# STATISTICAL METHODS FOR ASSESSING AGREEMENT BETWEEN TWO METHODS OF CLINICAL MEASUREMENT

Save this PDF as:

Size: px
Start display at page:

Download "STATISTICAL METHODS FOR ASSESSING AGREEMENT BETWEEN TWO METHODS OF CLINICAL MEASUREMENT"

## Transcription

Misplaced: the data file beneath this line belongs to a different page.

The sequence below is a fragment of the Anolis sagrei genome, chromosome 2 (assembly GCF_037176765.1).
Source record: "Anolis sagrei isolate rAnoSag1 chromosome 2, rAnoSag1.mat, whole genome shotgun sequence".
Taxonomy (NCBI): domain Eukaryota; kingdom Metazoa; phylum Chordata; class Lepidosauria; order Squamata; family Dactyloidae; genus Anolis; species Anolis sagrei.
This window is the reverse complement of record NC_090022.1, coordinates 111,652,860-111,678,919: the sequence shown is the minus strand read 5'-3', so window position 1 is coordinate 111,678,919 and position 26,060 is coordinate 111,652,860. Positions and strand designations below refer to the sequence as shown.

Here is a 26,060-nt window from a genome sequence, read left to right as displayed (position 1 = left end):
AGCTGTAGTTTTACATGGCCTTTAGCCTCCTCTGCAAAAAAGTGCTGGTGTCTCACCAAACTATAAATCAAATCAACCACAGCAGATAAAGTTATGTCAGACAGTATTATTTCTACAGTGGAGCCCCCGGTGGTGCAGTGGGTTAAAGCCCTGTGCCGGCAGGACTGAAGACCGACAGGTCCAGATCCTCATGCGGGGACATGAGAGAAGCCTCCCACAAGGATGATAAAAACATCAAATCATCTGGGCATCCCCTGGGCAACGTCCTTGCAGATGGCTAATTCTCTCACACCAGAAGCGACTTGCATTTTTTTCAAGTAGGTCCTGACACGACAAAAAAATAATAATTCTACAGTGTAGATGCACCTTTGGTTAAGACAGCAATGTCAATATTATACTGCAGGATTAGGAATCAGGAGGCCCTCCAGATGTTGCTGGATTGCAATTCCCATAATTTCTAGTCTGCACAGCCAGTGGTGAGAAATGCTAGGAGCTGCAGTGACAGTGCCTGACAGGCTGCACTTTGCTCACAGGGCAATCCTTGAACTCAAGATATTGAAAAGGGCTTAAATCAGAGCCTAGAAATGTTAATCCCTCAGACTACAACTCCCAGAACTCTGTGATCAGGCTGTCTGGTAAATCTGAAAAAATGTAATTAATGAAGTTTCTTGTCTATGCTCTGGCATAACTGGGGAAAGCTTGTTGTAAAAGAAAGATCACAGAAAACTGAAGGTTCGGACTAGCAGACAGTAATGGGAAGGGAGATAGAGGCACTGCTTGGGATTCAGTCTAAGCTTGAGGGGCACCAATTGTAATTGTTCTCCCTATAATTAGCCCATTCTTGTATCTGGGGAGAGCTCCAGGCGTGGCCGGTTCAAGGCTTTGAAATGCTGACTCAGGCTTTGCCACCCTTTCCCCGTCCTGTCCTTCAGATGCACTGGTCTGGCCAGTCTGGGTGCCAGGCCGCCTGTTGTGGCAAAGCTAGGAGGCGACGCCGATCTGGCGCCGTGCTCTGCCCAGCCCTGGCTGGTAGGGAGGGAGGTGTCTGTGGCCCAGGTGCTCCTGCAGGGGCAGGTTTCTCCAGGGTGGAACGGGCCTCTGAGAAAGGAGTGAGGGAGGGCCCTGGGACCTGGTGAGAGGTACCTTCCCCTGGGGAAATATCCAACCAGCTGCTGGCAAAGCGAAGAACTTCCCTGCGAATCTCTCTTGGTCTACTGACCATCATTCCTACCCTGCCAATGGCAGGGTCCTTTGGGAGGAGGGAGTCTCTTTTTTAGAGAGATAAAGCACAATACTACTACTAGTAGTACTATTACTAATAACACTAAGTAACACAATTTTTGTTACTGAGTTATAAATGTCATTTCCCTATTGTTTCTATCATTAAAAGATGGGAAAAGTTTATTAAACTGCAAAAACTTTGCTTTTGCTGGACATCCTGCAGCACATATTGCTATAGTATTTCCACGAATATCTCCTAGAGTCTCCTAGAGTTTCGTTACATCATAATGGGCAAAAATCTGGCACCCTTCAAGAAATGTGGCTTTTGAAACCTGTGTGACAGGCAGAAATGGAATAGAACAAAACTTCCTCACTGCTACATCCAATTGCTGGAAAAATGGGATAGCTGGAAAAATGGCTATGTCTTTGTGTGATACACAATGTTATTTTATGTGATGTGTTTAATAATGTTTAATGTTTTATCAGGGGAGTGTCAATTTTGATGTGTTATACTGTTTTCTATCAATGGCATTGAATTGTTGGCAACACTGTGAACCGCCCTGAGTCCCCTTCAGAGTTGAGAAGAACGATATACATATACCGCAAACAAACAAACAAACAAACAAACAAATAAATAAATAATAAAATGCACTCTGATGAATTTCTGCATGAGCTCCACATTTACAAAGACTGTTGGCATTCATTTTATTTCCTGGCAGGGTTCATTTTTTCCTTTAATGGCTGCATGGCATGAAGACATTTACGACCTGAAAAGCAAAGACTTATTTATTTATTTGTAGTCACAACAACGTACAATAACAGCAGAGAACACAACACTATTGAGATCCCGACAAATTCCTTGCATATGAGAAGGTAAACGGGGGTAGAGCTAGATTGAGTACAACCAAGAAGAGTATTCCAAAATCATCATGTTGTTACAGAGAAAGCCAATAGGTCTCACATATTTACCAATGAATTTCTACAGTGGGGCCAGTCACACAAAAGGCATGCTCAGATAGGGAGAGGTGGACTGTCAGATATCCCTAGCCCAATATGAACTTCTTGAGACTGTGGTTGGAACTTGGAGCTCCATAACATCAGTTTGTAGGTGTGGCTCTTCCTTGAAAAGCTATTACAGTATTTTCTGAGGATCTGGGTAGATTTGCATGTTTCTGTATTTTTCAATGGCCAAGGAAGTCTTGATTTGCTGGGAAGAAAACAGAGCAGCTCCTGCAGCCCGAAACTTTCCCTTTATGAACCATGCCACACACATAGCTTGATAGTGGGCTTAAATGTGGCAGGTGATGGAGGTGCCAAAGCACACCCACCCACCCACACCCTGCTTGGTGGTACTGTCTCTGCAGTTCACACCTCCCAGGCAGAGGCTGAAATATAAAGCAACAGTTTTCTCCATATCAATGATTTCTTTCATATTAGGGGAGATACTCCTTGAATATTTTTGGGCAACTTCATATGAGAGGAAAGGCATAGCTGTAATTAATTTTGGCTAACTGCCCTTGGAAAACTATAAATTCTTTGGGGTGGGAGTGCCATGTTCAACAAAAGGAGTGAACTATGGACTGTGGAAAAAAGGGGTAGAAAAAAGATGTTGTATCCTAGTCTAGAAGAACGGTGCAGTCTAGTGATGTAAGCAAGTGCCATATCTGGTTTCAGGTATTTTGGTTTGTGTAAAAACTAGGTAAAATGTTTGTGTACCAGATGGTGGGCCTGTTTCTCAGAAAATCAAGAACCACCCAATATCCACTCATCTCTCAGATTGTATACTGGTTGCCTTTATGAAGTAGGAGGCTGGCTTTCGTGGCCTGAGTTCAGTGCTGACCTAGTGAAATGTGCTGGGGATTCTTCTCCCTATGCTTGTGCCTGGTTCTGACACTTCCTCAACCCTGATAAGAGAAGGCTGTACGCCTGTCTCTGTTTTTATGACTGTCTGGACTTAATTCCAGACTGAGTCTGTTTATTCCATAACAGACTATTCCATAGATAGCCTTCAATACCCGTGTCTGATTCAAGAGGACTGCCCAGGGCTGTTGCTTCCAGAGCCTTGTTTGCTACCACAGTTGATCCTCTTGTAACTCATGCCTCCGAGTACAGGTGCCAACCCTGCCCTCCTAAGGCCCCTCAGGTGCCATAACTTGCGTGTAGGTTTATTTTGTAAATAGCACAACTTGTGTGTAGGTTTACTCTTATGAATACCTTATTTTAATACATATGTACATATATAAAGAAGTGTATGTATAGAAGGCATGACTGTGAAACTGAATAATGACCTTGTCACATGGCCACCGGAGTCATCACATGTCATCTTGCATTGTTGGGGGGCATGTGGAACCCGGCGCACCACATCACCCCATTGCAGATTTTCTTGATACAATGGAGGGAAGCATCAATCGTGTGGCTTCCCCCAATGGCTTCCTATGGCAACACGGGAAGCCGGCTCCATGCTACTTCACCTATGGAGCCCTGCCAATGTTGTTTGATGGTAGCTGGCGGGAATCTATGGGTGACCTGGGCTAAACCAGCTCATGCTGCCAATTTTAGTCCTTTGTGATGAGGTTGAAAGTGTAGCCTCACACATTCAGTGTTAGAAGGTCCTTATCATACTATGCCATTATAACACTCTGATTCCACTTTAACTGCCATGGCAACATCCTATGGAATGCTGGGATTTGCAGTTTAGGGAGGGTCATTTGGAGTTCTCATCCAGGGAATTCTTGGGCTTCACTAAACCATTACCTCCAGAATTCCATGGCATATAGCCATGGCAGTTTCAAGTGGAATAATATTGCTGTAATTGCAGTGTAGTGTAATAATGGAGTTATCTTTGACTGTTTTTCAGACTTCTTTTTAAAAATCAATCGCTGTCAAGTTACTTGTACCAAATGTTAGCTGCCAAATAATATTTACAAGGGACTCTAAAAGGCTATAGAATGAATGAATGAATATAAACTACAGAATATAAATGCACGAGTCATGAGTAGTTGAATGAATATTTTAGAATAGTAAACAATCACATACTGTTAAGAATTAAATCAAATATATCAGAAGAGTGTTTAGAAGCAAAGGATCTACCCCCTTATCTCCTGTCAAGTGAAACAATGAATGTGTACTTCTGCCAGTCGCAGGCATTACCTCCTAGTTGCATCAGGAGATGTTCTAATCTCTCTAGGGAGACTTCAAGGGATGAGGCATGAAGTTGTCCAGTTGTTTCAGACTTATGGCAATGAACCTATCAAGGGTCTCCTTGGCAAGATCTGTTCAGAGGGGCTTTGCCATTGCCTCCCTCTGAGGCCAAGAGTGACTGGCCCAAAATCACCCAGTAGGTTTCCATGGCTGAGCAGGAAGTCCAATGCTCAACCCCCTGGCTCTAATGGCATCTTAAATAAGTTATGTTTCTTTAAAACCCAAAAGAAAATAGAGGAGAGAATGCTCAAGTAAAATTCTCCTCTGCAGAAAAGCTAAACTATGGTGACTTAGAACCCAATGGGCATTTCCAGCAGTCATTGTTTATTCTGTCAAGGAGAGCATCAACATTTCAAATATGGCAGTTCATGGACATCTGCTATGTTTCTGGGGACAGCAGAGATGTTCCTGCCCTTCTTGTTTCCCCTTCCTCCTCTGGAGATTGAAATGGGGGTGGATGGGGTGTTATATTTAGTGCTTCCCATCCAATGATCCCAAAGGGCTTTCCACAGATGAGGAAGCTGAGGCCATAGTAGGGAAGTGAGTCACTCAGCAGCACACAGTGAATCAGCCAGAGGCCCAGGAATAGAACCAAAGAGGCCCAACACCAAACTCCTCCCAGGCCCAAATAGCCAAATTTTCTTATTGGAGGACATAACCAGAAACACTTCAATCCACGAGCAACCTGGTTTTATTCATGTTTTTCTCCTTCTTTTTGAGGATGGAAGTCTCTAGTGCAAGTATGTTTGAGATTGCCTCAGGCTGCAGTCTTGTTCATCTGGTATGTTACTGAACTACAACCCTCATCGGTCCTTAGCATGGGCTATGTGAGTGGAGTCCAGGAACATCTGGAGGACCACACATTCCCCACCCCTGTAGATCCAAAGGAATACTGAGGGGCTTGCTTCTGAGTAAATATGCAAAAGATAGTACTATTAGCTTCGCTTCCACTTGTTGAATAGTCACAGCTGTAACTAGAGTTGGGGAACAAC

2 PEFR MEASURED WITH WRIGHT PEAK FLOW AND MINI WRIGHT PEAK FLOW METER Wright peak flow meter Mini Wright peak flow meter First PEFR Second PEFR First PEFR Second PEFR Subject (l/min) (l/mi) (l/min) (l/min) Fig 1. PEFR measured with large Wright peak flow meter and mini Wright peak flow meter, with line of equality. INAPPROPRIATE USE OF CORRELATION COEFFICIENT The second step is usually to calculate the correlation coefficient (r) between the two methods. For the data in fig 1, r = 0.94 (p < 0.001). The null hypothesis here is that the measurements by the two methods are not linearly related. The probability is very small and we can safely conclude that PEFR measurements by the mini and large meters are related. However, this high correlation does not mean that the two methods agree: (1) r measures the strength of a relation between two variables, not the agreement between them. We have perfect agreement only if the points in fig 1 lie along the line of equality, but we will have perfect correlation if the points lie along any straight line.